It wasn’t just the familiar feel of a capital city that drew Gothard to St. Paul. “The racial and cultural demographics of St. Paul really spoke to me,” he says. The Twin Cities metro area is well known for its cultural diversity. In fact, it’s home to the country’s largest urban population of Hmong Americans, as well as the nation’s highest concentration of Somali Americans. And the district is no different; the majority of students at SPPS are people of color. “We have over 125 languages spoken in our schools,” says Gothard. “It truly is a global school district.”
And SPPS sees their diversity for the asset it is. “The diversity does make us much, much stronger,” Gothard says. “One of our greatest strengths is the way this community embraces and manages dynamics of difference. In some places, that would be a call to divide, but that isn’t how things happen in St. Paul. We really like to come together.”
But Gothard was also attracted to the challenges his new district would present—one being enrollment. “St. Paul is the birthplace of public charter schools, so there are choices here,” he says. “There are about 20,000 school-aged children in the city who do not attend Saint Paul Public Schools, and a large percentage of them attend public charter schools.” To this day, one of Gothard’s primary concerns is making sure SPPS is a place any student can call home.
Innovating for the WINN
As he looks back on his time in St. Paul so far, a few key victories stand out in Gothard’s mind. One of these successes began to take shape during a time of deep hardship: the COVID-19 pandemic. In November 2021, SPPS received more than $200 million in ESSER funds thanks to the American Rescue Plan. “Our systems were not built to take in that kind of money,” Gothard says. “We were not going to be able to do with that money what we’d always done—so there was an opportunity to do things differently.”
For Gothard, “different” meant creating an Innovation Office at SPPS, “a brand-new team with new eyes, new procedures, new protocols,” he explains. “This team of specialists could implement strategies, measure them, and report our successes back to the community.”
Now, the Innovation Office oversees more than 50 strategic initiatives aimed at addressing long-term outcomes for SPPS students. Each aligns to one of the six focus areas outlined in the district’s strategic plan, from “Systemic Equity” to “Safe Schools.” “We have project charters. We have teams that monitor progress. We have teams that are meeting and reviewing data cycles,” Gothard explains. “Through the Innovation Office, we’re determining whether or not our funding is meeting the goals of the various initiatives.”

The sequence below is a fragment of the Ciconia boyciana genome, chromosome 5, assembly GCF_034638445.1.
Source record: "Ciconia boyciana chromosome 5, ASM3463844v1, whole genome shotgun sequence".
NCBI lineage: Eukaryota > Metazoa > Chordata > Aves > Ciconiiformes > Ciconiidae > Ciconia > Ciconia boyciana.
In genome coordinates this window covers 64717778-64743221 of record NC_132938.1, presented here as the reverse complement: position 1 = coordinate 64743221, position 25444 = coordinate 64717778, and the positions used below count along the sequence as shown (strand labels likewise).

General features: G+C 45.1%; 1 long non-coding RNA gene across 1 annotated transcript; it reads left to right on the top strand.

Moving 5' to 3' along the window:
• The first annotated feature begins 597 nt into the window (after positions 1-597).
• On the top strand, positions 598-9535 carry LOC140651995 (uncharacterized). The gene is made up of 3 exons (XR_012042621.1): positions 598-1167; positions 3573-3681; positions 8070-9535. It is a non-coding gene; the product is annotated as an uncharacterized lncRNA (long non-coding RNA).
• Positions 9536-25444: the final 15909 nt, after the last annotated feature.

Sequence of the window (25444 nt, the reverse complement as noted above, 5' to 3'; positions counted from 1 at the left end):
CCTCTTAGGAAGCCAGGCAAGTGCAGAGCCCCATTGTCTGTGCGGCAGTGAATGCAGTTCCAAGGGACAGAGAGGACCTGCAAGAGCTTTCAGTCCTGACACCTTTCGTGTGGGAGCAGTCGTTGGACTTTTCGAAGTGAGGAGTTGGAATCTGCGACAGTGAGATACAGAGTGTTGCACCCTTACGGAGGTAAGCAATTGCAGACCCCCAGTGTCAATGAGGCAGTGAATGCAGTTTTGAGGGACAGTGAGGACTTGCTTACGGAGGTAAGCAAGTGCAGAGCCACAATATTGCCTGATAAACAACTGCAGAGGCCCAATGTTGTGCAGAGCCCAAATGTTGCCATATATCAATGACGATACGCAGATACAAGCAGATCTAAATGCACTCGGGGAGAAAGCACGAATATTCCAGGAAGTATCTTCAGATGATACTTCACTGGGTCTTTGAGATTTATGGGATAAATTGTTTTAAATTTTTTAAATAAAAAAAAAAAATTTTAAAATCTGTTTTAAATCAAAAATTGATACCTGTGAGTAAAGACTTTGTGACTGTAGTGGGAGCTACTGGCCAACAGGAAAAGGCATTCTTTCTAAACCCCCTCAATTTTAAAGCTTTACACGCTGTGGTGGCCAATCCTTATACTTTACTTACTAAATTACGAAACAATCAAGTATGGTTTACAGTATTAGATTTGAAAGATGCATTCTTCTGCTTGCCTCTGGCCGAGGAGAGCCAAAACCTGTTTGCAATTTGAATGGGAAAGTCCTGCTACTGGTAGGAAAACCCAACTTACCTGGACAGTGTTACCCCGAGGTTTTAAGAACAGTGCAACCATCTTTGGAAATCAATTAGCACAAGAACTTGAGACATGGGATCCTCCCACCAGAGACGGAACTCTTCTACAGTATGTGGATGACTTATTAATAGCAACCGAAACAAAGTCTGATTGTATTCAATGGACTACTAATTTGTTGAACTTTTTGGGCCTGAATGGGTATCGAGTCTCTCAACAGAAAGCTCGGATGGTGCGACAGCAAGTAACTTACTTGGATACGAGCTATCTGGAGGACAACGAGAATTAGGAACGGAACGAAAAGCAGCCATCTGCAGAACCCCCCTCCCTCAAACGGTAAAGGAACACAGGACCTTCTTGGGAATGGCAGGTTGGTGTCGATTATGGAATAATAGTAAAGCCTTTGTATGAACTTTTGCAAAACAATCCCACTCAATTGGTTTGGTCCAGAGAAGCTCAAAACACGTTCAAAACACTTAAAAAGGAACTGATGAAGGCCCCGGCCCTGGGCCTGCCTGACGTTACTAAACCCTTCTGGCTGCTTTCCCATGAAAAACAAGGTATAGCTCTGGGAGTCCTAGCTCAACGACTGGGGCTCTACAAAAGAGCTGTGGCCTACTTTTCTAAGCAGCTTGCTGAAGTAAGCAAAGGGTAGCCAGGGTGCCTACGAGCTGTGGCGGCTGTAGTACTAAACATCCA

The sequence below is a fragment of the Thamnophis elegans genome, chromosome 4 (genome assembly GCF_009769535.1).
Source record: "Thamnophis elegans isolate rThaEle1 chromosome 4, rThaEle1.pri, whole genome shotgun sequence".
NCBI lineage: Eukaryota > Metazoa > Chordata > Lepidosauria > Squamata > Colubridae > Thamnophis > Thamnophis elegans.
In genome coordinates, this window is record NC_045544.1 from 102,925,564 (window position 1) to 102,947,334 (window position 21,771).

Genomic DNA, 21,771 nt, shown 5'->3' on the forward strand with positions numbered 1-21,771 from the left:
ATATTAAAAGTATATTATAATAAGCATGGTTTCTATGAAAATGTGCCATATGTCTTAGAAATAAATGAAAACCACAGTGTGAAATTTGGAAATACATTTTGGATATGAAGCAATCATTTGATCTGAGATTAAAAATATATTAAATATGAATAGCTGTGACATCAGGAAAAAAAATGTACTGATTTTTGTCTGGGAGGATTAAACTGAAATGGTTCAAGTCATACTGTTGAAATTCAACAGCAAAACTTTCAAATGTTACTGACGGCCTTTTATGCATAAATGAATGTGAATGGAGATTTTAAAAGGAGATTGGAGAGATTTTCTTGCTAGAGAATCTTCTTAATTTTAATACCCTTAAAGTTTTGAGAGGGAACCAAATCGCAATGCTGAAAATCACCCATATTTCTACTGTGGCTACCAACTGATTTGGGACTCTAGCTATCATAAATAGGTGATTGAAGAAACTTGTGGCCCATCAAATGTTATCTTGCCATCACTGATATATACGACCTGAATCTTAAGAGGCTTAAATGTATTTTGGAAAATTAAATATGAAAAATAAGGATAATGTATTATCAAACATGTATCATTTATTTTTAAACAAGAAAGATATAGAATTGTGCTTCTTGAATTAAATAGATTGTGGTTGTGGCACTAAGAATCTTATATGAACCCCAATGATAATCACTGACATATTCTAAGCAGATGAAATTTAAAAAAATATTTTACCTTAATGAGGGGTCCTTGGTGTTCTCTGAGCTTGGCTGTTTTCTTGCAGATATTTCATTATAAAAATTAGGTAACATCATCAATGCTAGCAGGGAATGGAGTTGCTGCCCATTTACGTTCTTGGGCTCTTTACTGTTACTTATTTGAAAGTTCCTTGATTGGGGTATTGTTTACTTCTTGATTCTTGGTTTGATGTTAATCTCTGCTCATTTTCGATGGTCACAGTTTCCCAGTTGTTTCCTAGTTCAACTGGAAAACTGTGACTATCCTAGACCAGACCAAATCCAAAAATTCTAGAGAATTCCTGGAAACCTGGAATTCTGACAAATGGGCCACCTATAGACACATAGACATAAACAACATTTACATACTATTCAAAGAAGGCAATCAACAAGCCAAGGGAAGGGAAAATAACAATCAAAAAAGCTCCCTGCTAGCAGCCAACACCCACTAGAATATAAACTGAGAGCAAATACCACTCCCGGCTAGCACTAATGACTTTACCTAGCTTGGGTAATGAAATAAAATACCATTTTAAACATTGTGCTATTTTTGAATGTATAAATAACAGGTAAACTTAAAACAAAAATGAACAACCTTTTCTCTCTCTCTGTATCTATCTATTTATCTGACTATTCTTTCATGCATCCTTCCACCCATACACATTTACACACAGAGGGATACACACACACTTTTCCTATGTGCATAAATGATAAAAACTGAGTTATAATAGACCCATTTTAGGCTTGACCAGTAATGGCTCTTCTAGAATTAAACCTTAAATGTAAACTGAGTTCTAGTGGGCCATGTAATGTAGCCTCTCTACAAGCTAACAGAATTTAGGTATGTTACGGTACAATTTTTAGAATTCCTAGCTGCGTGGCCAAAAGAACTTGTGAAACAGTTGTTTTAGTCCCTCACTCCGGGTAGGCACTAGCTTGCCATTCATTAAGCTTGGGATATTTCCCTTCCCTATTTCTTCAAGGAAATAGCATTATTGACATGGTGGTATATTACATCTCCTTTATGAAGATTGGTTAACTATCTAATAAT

Perhaps the most successful of these initiatives is their science of reading program, WINN—short for “What I Need Now.” Like so many districts nationwide, SPPS saw dramatic drops in state reading test scores during and following the pandemic; in 2022, 50% of the district’s students saw declines in reading scores or remained below grade level.
So the district has pulled together a cohort of 72 educators with expertise in reading instruction. These WINN teachers join every reading class in the district to provide support for students who need it—all during their regular class time. This way, classroom teachers get a little extra help, and students don’t have to be pulled out of class for reading intervention. “You wouldn’t even know during flexible reading groups that some students are receiving extra support from a teacher,” says Gothard. “That makes me feel so good from an equity lens, because our students aren’t stigmatized, and they’re not missing the social interactions that their peers are having.” As a result, 20% of the district’s early grade students are getting reading help through WINN.
But even more unique than the district’s reading program is the accountability plan created by their Innovation Office. Through a public dashboard on the SPPS website, anyone can easily see how much funding the district is allocating to each strategic initiative—including WINN—and how successful they’ve been so far. This doesn’t just hold the district accountable for how it spends its money; it also allows SPPS to make changes in response to data. “We’re making real-time decisions to either add to, support, or stop those initiatives,” says Gothard. “It’s been really effective.”
So is WINN actually working? The data says yes. According to scores from the 2021-22 school year, WINN students—especially second and third graders—are showing great progress. Gothard has seen this growth firsthand, observing in classrooms and reading with students himself. “It’s one of the most successful strategies I’ve seen in my career,” he says. “It’s one of the things I’m most proud of.”
Thanks to this data, SPPS will have great justification for continuing to fund WINN work even after ESSER funds run out in September 2024. “This is working,” says Gothard. “And because of the progress monitoring that they’ve been able to do, I can say to our board and our community, We’re going to continue this strategy, and here’s why. Here’s the data that supports it.”
A Place of Pride